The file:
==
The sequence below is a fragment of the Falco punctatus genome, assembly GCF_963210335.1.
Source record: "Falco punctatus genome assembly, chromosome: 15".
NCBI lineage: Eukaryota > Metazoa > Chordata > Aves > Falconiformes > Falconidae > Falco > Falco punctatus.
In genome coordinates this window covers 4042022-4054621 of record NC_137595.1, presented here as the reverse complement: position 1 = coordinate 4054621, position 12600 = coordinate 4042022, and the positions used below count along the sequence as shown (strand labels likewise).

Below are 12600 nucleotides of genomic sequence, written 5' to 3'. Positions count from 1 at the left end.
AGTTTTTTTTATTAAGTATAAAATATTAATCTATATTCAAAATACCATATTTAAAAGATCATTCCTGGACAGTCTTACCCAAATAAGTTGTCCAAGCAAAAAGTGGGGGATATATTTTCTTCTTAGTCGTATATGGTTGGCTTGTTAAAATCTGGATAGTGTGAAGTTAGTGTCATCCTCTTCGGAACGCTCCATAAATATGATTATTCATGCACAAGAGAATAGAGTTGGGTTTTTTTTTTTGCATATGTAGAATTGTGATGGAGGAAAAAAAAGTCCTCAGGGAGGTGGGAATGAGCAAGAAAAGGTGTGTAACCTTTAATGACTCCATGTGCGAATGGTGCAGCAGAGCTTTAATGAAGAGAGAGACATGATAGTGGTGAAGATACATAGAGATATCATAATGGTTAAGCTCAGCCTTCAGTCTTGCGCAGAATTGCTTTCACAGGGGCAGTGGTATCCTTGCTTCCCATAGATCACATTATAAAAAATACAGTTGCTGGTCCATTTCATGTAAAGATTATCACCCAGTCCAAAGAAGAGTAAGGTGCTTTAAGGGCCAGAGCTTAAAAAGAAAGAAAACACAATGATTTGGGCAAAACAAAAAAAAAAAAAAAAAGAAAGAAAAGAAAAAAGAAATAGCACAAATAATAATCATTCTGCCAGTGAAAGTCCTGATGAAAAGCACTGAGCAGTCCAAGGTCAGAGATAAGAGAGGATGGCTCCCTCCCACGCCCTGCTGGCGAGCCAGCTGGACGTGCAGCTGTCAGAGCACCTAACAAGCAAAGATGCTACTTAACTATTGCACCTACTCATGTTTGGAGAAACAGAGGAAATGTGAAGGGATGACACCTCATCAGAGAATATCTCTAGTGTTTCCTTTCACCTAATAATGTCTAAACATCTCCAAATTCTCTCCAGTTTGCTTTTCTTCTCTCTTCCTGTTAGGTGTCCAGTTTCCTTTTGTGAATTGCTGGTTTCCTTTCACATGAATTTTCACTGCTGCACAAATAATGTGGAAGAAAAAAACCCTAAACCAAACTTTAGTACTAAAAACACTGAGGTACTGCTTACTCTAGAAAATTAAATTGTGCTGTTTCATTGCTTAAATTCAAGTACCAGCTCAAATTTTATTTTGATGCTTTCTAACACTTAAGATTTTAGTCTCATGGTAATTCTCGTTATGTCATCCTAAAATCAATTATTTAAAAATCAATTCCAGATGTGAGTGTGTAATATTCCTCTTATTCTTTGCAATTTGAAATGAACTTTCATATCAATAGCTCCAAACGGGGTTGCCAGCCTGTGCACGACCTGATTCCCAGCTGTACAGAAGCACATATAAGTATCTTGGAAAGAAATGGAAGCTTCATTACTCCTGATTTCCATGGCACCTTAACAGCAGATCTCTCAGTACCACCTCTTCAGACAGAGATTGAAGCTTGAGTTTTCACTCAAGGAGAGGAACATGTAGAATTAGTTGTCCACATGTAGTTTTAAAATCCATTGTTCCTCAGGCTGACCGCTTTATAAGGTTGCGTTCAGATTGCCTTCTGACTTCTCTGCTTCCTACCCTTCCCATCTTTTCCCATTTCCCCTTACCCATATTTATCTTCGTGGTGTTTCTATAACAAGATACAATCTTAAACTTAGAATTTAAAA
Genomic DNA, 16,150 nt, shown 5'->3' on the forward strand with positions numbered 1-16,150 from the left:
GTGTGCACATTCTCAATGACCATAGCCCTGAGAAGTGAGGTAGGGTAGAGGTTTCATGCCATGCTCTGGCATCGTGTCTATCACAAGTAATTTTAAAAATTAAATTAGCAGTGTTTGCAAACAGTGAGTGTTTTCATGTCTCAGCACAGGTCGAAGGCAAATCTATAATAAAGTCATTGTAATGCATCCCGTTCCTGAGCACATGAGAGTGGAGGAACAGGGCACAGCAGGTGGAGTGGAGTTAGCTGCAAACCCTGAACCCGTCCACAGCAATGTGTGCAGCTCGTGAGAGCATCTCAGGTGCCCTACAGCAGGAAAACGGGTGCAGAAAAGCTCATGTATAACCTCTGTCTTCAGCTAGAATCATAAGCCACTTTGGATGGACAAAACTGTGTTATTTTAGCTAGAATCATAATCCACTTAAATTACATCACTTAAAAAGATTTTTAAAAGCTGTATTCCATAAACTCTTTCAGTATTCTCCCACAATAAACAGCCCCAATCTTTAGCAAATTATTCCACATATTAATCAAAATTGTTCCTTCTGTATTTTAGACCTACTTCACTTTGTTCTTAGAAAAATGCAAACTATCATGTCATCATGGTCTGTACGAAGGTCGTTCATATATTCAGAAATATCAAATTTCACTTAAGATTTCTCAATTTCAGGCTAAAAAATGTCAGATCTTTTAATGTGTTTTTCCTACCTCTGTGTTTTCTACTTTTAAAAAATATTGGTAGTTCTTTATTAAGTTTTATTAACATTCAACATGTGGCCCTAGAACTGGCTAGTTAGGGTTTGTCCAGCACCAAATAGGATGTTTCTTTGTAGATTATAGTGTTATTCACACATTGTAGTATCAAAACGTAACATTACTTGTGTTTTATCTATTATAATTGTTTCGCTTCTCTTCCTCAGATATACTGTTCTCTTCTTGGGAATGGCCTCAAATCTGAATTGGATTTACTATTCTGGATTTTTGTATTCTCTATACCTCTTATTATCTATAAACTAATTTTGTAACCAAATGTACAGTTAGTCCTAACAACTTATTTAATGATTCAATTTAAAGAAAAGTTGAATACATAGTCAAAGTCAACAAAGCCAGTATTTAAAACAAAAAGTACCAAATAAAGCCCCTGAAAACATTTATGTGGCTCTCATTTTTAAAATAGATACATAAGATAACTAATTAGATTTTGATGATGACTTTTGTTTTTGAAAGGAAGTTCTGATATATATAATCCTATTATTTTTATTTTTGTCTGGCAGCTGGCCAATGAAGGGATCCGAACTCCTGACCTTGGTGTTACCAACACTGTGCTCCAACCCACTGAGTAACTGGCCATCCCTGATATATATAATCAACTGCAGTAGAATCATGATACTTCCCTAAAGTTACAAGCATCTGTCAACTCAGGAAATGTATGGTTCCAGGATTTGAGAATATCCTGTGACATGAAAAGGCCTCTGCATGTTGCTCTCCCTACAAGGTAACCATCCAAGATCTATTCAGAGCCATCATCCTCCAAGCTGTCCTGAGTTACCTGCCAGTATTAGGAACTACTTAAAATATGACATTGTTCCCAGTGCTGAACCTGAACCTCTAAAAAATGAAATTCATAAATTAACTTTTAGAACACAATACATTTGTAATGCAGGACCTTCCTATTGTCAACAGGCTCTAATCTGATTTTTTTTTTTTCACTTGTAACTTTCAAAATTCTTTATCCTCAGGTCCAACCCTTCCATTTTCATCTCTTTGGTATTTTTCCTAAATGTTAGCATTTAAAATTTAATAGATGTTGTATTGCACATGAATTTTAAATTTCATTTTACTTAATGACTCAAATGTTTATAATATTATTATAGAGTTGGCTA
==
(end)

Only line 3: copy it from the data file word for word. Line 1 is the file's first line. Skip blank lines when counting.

NCBI lineage: Eukaryota > Metazoa > Chordata > Aves > Falconiformes > Falconidae > Falco > Falco punctatus.